Get Help With Your Essay

If you need assistance with writing your essay, our professional essay writing service is here to help!

Find out more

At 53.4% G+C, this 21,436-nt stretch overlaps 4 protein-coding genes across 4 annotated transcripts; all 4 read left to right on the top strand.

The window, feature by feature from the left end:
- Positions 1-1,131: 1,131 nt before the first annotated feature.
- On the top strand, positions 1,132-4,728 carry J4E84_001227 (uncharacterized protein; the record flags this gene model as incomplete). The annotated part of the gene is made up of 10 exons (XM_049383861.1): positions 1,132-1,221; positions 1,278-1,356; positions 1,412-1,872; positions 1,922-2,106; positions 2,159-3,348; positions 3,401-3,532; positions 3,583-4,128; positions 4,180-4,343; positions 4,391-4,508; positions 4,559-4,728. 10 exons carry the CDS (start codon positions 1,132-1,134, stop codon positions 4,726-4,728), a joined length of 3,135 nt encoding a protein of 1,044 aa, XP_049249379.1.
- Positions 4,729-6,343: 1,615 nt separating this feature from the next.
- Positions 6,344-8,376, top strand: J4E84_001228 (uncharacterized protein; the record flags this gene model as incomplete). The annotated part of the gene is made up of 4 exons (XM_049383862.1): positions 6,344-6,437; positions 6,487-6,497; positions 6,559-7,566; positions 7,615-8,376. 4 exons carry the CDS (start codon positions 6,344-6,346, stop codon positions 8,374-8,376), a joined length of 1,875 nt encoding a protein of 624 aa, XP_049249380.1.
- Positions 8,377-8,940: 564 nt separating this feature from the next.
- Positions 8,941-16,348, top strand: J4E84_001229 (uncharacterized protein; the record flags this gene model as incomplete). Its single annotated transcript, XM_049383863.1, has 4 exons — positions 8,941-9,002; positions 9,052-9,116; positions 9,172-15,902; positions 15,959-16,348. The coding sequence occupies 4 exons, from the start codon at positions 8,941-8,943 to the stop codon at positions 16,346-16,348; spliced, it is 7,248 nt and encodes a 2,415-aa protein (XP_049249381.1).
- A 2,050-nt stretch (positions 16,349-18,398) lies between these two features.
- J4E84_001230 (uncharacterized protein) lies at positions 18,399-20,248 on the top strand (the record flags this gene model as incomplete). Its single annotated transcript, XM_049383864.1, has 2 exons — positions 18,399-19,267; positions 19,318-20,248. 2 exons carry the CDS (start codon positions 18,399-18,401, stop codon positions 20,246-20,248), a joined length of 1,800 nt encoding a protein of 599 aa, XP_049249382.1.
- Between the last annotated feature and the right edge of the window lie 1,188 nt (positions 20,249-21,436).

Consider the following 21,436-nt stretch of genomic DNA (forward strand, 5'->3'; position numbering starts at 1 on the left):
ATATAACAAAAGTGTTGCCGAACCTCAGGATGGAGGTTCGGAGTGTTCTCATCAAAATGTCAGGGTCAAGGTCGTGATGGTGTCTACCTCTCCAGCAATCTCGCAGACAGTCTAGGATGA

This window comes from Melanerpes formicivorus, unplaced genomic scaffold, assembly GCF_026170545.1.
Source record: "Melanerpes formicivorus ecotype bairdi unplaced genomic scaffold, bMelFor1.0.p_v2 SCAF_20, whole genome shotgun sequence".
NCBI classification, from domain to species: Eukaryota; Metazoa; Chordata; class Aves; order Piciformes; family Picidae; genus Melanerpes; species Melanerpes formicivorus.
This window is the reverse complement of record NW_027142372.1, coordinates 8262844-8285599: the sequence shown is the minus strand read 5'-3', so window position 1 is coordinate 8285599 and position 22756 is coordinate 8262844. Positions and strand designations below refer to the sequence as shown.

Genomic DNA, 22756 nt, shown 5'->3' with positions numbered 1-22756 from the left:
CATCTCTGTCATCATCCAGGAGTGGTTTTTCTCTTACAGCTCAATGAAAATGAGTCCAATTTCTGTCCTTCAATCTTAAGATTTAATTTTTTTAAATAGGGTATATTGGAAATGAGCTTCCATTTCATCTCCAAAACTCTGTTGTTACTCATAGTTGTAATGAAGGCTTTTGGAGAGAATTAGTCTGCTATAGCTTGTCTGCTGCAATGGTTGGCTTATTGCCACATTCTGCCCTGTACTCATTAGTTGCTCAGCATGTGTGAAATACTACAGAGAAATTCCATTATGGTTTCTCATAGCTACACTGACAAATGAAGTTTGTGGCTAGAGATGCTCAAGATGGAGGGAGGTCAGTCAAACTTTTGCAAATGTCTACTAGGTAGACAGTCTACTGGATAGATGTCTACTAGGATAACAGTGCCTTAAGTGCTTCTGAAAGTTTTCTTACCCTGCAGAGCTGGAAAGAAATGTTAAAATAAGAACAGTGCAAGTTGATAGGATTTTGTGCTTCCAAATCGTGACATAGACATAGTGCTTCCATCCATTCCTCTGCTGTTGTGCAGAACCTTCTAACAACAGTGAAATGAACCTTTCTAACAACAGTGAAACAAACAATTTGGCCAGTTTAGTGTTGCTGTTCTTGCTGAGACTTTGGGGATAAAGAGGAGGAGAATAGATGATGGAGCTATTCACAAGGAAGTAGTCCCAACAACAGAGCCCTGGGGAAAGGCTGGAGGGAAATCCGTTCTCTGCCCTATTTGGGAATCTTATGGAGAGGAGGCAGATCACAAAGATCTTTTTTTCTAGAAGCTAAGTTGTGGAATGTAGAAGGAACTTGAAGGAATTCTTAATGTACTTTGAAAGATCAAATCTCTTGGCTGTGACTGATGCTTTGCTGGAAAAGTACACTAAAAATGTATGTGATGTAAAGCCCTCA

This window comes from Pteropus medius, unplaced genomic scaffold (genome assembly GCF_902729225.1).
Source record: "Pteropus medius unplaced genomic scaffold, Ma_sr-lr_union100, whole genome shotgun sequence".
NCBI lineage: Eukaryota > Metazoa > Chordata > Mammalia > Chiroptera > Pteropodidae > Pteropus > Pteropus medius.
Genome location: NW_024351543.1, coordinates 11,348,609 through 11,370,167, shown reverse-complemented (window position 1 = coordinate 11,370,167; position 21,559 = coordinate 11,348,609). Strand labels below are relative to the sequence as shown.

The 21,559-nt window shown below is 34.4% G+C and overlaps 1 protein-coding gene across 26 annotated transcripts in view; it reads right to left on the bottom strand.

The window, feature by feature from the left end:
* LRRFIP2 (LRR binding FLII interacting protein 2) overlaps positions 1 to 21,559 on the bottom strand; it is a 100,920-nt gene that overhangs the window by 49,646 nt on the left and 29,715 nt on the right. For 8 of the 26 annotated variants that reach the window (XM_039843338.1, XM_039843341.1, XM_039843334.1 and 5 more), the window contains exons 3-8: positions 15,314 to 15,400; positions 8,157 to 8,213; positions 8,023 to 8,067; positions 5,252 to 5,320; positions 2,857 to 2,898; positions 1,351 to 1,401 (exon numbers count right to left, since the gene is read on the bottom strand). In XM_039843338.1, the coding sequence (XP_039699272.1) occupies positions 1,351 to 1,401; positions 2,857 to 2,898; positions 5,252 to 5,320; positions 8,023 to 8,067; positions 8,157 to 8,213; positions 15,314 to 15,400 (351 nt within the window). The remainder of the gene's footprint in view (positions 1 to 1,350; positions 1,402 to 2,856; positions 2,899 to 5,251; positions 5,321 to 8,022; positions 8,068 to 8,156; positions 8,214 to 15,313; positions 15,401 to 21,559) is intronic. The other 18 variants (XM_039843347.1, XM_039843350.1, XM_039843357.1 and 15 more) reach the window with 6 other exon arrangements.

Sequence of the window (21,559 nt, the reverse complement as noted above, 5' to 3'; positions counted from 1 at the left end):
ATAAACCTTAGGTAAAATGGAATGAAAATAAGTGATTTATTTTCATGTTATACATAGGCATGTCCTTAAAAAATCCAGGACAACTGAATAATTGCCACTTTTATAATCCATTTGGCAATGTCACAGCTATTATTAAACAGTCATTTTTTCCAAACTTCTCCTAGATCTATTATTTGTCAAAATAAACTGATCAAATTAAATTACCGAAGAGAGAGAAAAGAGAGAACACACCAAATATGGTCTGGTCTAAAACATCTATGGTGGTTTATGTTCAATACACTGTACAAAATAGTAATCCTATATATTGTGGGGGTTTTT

The authors of this article base their research and findings on works including ‘Measure of instructional effectiveness in music research’ by R. A. Duke where learning outcomes can be better addressed through further improvement of educational methods.[1] Also, Thomas W. Goolsby’s article ‘Time Use in Instrument Rehearsals: A Comparison of Experienced, Novice, and Student Teachers’ findings indicated that music educators with more experience tended to conduct their sessions more proficiently, using a range of techniques which allows a greater musical experience by students.[2] Continued research and growth of effective teaching techniques for aspiring educators is beneficial to yield improvements in the quality and effectiveness in the music classroom. The writers of this article encourage further research into training and mentoring music educators to promote efficient skills to improve the learning experience of student musicians. They express concern regarding the teaching where a predominant focus of repetitive and somewhat monotonous learning was the methodology used by teachers of the less-experienced calibre.[3] The student’s musical experience in the lesson seemed to be impacted by an overuse of criticism with a somewhat inappropriate proportioning of time between critiquing and student practical involvement, which affects the student being able to reach their potential. The amounts of negativity used by educators compared to words of praise and encouragement is unreasonably high.[4] There are a range of strategies implied to address this matter, including the use of practical hands-on explanations where “modeling activities had a significance improved ear-to-hand coordination.”[5] The rationale and reasoning should be included as part of teaching the material, alongside addressing the conceptual skill.[6] A musical experiment of attempting to teach ‘Mary had a Little Lamb’ from both experienced and less-experienced educators indicated a more active verbal student participation, likely resulting from uses of effective remarks from them.[7] The purpose of discussing this experiment is to highlight the benefits and outcomes to music students of utilising effective and purposeful pedagogical techniques which should be taught to music teachers. The exploration and experiment involved in the article suggests a need to implement good teaching habbits by teachers to raise the quality and confidence of the performance and learning experience by music students. Henninger’s later article ‘The Effects of Performance Quality Ratings on Perceptions of Instrumental Music Lessons’ investigated further into the types of scrutiny of teachers of the less-experience calibre[8]